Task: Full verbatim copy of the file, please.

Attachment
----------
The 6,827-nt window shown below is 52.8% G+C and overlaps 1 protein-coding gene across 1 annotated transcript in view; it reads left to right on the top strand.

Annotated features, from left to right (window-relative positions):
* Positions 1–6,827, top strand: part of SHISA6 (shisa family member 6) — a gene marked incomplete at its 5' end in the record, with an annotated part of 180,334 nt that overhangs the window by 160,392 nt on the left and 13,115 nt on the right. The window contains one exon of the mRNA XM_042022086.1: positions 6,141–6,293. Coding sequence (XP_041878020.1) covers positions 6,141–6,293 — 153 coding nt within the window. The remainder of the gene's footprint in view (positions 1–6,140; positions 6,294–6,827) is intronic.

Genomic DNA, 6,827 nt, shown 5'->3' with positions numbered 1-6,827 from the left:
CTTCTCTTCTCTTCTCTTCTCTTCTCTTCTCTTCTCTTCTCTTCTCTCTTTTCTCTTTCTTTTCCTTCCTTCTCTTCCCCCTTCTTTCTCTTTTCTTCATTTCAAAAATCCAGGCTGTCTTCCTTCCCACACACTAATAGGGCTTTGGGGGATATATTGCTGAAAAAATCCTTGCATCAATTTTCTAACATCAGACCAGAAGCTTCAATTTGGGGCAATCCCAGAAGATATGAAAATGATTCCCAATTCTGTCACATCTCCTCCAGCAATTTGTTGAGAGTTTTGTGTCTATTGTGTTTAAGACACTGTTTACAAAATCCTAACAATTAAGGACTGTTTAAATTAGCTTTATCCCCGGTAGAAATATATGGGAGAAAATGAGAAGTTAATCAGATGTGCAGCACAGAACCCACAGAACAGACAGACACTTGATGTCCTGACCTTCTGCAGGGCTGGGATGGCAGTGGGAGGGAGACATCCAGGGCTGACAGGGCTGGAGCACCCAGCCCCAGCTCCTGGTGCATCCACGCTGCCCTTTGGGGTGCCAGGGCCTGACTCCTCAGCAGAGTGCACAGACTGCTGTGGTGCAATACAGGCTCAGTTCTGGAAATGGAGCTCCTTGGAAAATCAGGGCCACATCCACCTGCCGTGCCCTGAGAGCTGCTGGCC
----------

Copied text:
The 6,827-nt window shown below is 52.8% G+C and overlaps 1 protein-coding gene across 1 annotated transcript in view; it reads left to right on the top strand.

Annotated features, from left to right (window-relative positions):
* Positions 1–6,827, top strand: part of SHISA6 (shisa family member 6) — a gene marked incomplete at its 5' end in the record, with an annotated part of 180,334 nt that overhangs the window by 160,392 nt on the left and 13,115 nt on the right. The window contains one exon of the mRNA XM_042022086.1: positions 6,141–6,293. Coding sequence (XP_041878020.1) covers positions 6,141–6,293 — 153 coding nt within the window. The remainder of the gene's footprint in view (positions 1–6,140; positions 6,294–6,827) is intronic.

Genomic DNA, 6,827 nt, shown 5'->3' with positions numbered 1-6,827 from the left:
CTTCTCTTCTCTTCTCTTCTCTTCTCTTCTCTTCTCTTCTCTTCTCTCTTTTCTCTTTCTTTTCCTTCCTTCTCTTCCCCCTTCTTTCTCTTTTCTTCATTTCAAAAATCCAGGCTGTCTTCCTTCCCACACACTAATAGGGCTTTGGGGGATATATTGCTGAAAAAATCCTTGCATCAATTTTCTAACATCAGACCAGAAGCTTCAATTTGGGGCAATCCCAGAAGATATGAAAATGATTCCCAATTCTGTCACATCTCCTCCAGCAATTTGTTGAGAGTTTTGTGTCTATTGTGTTTAAGACACTGTTTACAAAATCCTAACAATTAAGGACTGTTTAAATTAGCTTTATCCCCGGTAGAAATATATGGGAGAAAATGAGAAGTTAATCAGATGTGCAGCACAGAACCCACAGAACAGACAGACACTTGATGTCCTGACCTTCTGCAGGGCTGGGATGGCAGTGGGAGGGAGACATCCAGGGCTGACAGGGCTGGAGCACCCAGCCCCAGCTCCTGGTGCATCCACGCTGCCCTTTGGGGTGCCAGGGCCTGACTCCTCAGCAGAGTGCACAGACTGCTGTGGTGCAATACAGGCTCAGTTCTGGAAATGGAGCTCCTTGGAAAATCAGGGCCACATCCACCTGCCGTGCCCTGAGAGCTGCTGGCC